But why then is there still suffering and evil in the world if Jesus has already defeated it? Will it ever end? The game of chess can help us here again. When two grandmasters play, many times one or the other will resign the game long before the game is over. To an untrained observer this may seem curious, and even foolish, yet to the trained chess mind, the resignation is all but inevitable, and therefore quite logical. The game could continue on 20 or 30 moves, but the one player already has the upper hand, and will win irregardless of where the other player chooses to move.
This is similar to the scenario Satan has to live with. The Bible says that Christ’s death and resurrection are like that decisive move in the cosmic struggle against evil and all its consequences. Satan knows that the critical move was carried out 2,000 years ago, and that at that time he lost. Yet he plays on, trying to manipulate humanity to his whims, and it is his suffering which we see all around us. We now live in the closing stages of the game. It is just a matter of time now before God will call “check-mate.” That as well gives me great confidence, because I know that the days of evil and suffering are numbered.
For the humanist the alternative is rather bleak indeed. What can the humanist offer for those who are suffering out of no fault of their own? What hope is there for them? It is only because we know that God exists, and that He loves us, so much so that He came and suffered as we have suffered that we can possibly look at those who are in pain, in the face and say, be comforted, for it is only for a while; it will be soon over, and there is someone who can help; may I introduce Him to you? He is the one who set the rules, He is the one who plays the game to its conclusion, but He is also the one who has been where we have been, who helps us along the way, and keeps us from falling. Let me share with you the famous little story called Footprints:
“One night a man had a dream. He dreamed he was walking along the beach with the Lord and across the sky flashed scenes from his life. For each scene, he noticed two sets of footprints in the sand; one belonging to him and the other to the Lord. When the last scene of his life flashed before him, he looked back at the footprints in the sand. He noticed that many times along the path of his life there was only one set of footprints. He also noticed that it happened at the very lowest and saddest times in his life. This really bothered him and he questioned the Lord about it, Lord, you said that once I decided to follow you, you’d walk with me all the way. But I have noticed that during the most troublesome times in my life, there is only one set of footprints. I don’t understand why when I needed you most, you would leave me.’ The Lord replied, My precious child, I love you and I would never leave you. During your times of trial and suffering, when you see only one set of footprints, it was then that I carried you'” (Anonymous).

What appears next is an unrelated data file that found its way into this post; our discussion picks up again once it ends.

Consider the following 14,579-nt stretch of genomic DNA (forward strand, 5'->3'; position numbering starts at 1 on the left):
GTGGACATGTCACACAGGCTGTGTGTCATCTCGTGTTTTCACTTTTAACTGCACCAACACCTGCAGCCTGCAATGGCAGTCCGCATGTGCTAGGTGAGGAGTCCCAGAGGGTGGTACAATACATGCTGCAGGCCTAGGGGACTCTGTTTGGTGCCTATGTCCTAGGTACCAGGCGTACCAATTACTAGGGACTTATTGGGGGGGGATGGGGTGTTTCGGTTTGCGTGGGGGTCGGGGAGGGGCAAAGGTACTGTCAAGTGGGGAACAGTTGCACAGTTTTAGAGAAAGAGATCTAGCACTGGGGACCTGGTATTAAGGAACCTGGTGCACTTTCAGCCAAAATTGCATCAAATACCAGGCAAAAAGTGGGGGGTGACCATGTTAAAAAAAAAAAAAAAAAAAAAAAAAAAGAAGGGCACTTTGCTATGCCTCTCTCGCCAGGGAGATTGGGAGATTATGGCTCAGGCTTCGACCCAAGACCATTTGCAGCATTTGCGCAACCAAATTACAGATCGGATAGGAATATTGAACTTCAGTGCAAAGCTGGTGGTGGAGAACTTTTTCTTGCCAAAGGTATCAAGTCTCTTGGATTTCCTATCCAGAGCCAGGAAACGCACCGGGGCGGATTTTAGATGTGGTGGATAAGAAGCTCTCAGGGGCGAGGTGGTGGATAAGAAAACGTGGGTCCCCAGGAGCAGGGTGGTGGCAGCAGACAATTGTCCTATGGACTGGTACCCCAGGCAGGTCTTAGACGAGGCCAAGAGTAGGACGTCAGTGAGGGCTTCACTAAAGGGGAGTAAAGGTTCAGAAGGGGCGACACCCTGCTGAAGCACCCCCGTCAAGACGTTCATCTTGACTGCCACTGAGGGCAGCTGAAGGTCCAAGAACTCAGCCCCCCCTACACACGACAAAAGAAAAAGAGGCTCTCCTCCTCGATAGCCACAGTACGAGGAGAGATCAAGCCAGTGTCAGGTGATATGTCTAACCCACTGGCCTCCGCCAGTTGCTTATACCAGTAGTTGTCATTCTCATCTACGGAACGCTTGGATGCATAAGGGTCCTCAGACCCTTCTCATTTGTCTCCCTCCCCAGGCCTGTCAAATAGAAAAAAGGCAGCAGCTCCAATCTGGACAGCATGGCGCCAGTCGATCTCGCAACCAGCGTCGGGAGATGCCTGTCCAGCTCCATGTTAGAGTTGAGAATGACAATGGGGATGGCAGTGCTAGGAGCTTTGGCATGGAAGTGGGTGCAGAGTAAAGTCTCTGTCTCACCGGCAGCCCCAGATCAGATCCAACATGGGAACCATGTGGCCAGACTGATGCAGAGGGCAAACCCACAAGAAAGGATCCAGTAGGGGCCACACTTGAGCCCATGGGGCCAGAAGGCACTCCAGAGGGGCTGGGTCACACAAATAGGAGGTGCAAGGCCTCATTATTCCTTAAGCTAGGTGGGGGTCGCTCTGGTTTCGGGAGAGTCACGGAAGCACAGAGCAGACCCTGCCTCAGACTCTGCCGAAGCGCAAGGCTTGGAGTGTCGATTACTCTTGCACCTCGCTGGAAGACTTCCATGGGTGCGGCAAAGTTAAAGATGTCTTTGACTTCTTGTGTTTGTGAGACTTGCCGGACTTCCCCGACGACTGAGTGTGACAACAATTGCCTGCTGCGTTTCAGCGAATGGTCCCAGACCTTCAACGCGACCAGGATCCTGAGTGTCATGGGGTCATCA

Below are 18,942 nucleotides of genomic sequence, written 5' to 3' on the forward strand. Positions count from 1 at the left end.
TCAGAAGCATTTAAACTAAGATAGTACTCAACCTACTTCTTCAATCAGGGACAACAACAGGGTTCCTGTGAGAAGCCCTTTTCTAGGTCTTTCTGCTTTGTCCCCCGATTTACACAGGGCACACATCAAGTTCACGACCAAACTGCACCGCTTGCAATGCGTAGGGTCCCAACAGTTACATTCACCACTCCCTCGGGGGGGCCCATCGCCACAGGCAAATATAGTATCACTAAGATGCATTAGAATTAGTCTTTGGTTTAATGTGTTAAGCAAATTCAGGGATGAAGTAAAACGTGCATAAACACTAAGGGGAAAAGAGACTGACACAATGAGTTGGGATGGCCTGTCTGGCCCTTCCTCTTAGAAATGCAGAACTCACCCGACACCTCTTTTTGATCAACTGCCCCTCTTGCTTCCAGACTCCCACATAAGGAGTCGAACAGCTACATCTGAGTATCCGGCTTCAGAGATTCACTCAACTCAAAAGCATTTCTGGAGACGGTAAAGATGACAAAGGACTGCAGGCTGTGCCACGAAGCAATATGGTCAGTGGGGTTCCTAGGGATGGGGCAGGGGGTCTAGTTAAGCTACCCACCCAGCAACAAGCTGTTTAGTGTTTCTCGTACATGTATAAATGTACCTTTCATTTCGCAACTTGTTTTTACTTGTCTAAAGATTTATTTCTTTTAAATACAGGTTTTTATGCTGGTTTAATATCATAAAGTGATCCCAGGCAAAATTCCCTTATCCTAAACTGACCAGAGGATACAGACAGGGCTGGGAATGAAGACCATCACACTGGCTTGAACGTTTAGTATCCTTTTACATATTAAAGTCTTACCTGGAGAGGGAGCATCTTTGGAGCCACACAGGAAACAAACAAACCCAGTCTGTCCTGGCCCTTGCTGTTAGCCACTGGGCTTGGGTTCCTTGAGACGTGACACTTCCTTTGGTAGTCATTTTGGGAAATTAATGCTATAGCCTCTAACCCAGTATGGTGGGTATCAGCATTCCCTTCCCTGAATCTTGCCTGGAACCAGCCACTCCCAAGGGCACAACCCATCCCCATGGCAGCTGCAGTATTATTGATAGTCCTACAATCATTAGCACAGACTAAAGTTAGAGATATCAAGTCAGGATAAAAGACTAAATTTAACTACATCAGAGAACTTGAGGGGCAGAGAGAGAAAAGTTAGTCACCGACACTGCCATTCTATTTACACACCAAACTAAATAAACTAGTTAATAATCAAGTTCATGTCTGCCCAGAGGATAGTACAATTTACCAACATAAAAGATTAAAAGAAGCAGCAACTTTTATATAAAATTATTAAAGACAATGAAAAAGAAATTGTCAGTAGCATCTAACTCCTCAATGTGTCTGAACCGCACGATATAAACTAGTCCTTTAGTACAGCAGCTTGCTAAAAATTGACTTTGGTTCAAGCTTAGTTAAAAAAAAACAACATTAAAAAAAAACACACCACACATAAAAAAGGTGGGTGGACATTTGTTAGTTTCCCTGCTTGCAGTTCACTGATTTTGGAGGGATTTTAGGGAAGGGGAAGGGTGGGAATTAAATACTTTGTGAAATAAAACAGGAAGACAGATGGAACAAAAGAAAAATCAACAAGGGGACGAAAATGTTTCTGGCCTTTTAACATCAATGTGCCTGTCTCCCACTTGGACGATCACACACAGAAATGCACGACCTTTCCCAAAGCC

This is the guarantee we all have if we are in relationship with Him. We now live in an imperfect world where there is suffering and pain. The rules demand suffering. But God promises that the pain will never be more than that which we can bear, and that “He will always provide a way out so that you can stand up under it” (See 1 Corinthians 10:13).
And it doesn’t end with this life; for we know that God has gone to prepare a place for us, a place where we can finally be with Him for eternity.
So what can we offer to those who believe that suffering proves there is no God? We can offer them the only alternative to a suffering we all experience, believer and unbeliever alike; that is an offer of help and support in this life for the suffering which is there, and the assurance of a complete absence of suffering in the life to come.
The alternative is much more bleak. For the humanist our present existence with all its pain and deprivation is all there is. He cannot explain where the pain and suffering really came from, other than to point to man. Nor can he explain how to alleviate it. But worst of all, he has no hope at all for its eradication. He is stuck with it for the duration of his existence. He may continue to try and blame it on God, but then he would have to admit God’s existence; and that he won’t do, because it would entail a response. So instead he continues playing the game with no idea of where he came from, where he is, or where he is going. That indeed is bad news.
The good news, however, is that while we may be in the midst of the game, and while we may be losing pieces here and there, we know that the game will end in victory and happiness. For we can see the dim light at the end of the tunnel, when we will not have to lose anymore. Then we will be with Christ in glory, where there is no pain, no suffering, and no sorrow; returning to the garden once again where God had intended us to be all along. Now with that kind of news, I can sustain the suffering I may have to shoulder while we sojourn for a while here on earth. So let’s play on!
Forster, Roger & Marston, Paul, That’s A Good Question, Eastbourne, Coverdale, 1977
Gaukroger, Stephen, It Makes Sense, London, Scripture Union, 1995
Lewis, C.S., The Problem of Pain, Collins/Fount, 1977
Watson, David, Is Anyone There?, London, Hodder and Stoughton, 1979
Weston, Paul, Why We Can’t Believe, Are there any answers?, Leicester, Frameworks, 1991